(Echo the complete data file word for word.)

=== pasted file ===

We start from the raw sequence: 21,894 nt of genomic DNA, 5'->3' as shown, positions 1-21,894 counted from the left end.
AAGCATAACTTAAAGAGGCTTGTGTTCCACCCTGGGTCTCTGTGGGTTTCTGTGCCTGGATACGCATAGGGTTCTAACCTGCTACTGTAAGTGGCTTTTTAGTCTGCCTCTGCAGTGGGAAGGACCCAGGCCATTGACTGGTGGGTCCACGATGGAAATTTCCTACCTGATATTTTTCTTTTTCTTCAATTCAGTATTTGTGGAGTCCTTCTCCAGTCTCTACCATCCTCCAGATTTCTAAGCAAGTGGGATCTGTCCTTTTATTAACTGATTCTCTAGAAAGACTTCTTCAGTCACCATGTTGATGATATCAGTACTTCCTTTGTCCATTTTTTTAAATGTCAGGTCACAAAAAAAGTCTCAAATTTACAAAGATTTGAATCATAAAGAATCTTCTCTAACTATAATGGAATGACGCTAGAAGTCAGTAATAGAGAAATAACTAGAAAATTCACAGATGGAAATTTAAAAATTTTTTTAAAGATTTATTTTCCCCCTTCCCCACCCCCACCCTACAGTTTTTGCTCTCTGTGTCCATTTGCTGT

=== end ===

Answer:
We start from the raw sequence: 21,894 nt of genomic DNA, 5'->3' as shown, positions 1-21,894 counted from the left end.
AAGCATAACTTAAAGAGGCTTGTGTTCCACCCTGGGTCTCTGTGGGTTTCTGTGCCTGGATACGCATAGGGTTCTAACCTGCTACTGTAAGTGGCTTTTTAGTCTGCCTCTGCAGTGGGAAGGACCCAGGCCATTGACTGGTGGGTCCACGATGGAAATTTCCTACCTGATATTTTTCTTTTTCTTCAATTCAGTATTTGTGGAGTCCTTCTCCAGTCTCTACCATCCTCCAGATTTCTAAGCAAGTGGGATCTGTCCTTTTATTAACTGATTCTCTAGAAAGACTTCTTCAGTCACCATGTTGATGATATCAGTACTTCCTTTGTCCATTTTTTTAAATGTCAGGTCACAAAAAAAGTCTCAAATTTACAAAGATTTGAATCATAAAGAATCTTCTCTAACTATAATGGAATGACGCTAGAAGTCAGTAATAGAGAAATAACTAGAAAATTCACAGATGGAAATTTAAAAATTTTTTTAAAGATTTATTTTCCCCCTTCCCCACCCCCACCCTACAGTTTTTGCTCTCTGTGTCCATTTGCTGT